10. Jon’s exchange with Cregan Karstark in the ice cell he threw him in lmao he was so sassy throughout the whole thing (my fav part was in my description for a while: “If you mean to kill me, do it and be damned for a kinslayer. Stark and Karstark are one blood.”
    “My name is Snow.”
    “Bastard.”
    “Guilty. Of that, at least.”)

    NO CHILL
arya + northerners

Back at Winterfell, they had eaten in the Great Hall almost half the time. Her father used to say that a lord needed to eat with his men, if he hoped to keep them. “Know the men who follow you,” she heard him tell Robb once, “and let them know you. Don’t ask your men to die for a stranger.” At Winterfell, he always had an extra seat set at his own table, and every day a different man would be asked to join him. One night it would be Vayon Poole, and the talk would be coppers and bread stores and servants. The next time it would be Mikken, and her father would listen to him go on about armor and swords and how hot a forge should be and the best way to temper steel. Another day it might be Hullen with his endless horse talk, or Septon Chayle from the library, or Jory, or Ser Rodrik, or even Old Nan with her stories.

Arya had loved nothing better than to sit at her father’s table and listen to them talk. She had loved listening to the men on the benches too; to freeriders tough as leather, courtly knights and bold young squires, grizzled old men-at-arms. She used to throw snowballs at them and help them steal pies from the kitchen. Their wives gave her scones and she invented names for their babies and played monsters-and-maidens and hide-the-treasure and come-into-my-castle with their children. Fat Tom used to call her “Arya Underfoot,” because he said that was where she always was. She’d liked that a lot better than “Arya Horseface.” (AGOT)

arya underfoot is one of the most important names for arya. she goes through numerous personas and identities but this is one of the first. and unlike most of the others it doesn’t chip away at arya’s sense of self. arya underfoot embraces arya’s true identity. it was given to arya by the smallfolk of winterfell, specifically her father’s men, but even jon and theon think of her as such. they gave her this nickname because she was always so close to them, literally underfoot. she would play, befriend, and socialize with all of her people. regardless of birth or rank or job. arya valued their existence which is more than most highborns who see them as disposable things.  

and while arya hasn’t been in the north for years her connection to it’s people has never diminished. arya often remembers the ones she loved from winterfell and even crosses paths with some northern characters both new and old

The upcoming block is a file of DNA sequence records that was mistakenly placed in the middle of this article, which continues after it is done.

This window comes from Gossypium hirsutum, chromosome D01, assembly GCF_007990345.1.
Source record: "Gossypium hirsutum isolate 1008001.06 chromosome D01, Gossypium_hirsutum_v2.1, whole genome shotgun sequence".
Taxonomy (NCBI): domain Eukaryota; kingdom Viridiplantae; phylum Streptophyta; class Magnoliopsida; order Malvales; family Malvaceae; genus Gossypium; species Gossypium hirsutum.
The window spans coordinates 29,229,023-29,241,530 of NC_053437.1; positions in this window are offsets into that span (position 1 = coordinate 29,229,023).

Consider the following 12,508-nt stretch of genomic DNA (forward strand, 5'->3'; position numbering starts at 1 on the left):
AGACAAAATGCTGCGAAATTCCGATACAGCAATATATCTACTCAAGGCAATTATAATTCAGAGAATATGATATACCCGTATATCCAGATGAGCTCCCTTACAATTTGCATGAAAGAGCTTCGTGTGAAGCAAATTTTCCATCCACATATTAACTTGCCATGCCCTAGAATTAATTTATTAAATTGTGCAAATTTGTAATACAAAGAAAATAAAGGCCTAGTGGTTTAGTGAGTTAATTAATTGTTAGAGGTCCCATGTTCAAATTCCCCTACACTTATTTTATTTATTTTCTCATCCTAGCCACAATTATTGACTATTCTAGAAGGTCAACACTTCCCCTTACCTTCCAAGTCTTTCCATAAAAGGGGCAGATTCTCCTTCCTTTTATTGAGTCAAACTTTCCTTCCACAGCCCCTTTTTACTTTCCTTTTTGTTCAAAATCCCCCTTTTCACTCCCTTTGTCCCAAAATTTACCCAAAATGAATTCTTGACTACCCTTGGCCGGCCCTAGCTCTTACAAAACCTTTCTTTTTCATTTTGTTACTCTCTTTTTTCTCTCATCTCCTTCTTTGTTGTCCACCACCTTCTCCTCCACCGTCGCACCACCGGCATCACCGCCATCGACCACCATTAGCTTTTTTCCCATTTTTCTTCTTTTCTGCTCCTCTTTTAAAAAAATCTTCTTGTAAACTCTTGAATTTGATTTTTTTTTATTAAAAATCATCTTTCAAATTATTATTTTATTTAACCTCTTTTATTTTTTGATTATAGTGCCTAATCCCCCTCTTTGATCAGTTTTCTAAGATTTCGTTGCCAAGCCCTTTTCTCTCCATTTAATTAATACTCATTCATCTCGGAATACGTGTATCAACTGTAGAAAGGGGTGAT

Keep reading

Pieces

Requested by @mumbling-brain-babble and a couple of anons ! Sorry it’s taken so long! 

In which Arya travels to Dragonstone with Jon and meets Gendry again. Finally some Gendrya. Love my Jonerys of course, but it’s always nice to try something new. 

Jon spends most of the trip to Dragonstone brooding. Arya gets sick of it after the first day. 

Granted, she uses the term lightly-she’s with Jon again and she’s just happy about that. There were times, lying awake in Braavos or in the Riverlands or in the ship on the way back to Westeros, when she would have given anything to see his brooding face again. And the way he smiles whenever he sees her, like he still can’t believe they’re really together…it cracks her wide open, tears down all of her carefully erected walls. She feels like Arya Stark again, Arya Horseface, Arya Underfoot, chasing her older brother through Winterfell again begging him to teach her to fight. 

But now everything has changed. Even though the fundamentals remain the same, Jon is King in the North. Their parents and two of their brothers are dead. Nothing will ever be the same. Not now, not ever. Especially if what Jon says is true, about the enemy to the North. 

At first Arya would have said without hesitation that she didn’t believe in an army of the dead but after everything she’s seen…after the Brotherhood Without Banners, after the Faceless Men, even after Nymeria, she’s beginning to reconsider what exactly was impossible.

Maybe they should all be a little more open to change than they are. 

She wonders what the Dragon Queen will be like. Everyone in the North seems to have a different opinion-they agree that Daenerys Targaryen can’t be trusted but besides that the particulars are fuzzy. They say she’s a goddess or a siren, enticing men with her body and her pretty words until they fall into her trap. Either way, she’s trouble. 

She and Jon stand on the top deck when they come sailing into port, Stark flags rippling in the wind. In spite of her misgivings, when she sees the castle she has to catch her breath. It’s old-not as old as Winterfell, but the castle seems to show its age more. It crouches on top of the old hillside, sparkling in the morning sunlight. From this distance she can’t see the dragon carvings that give it its name, or see the place where Aegon, Rhaenys, and Visenya landed on the beach-but all of that pales in comparison to the three creatures flying around the towers. Dragons. “Seven hells,” she mutters.

Jon grins, amused in spite of how nervous he must feel. “They were right about one thing, weren’t they?”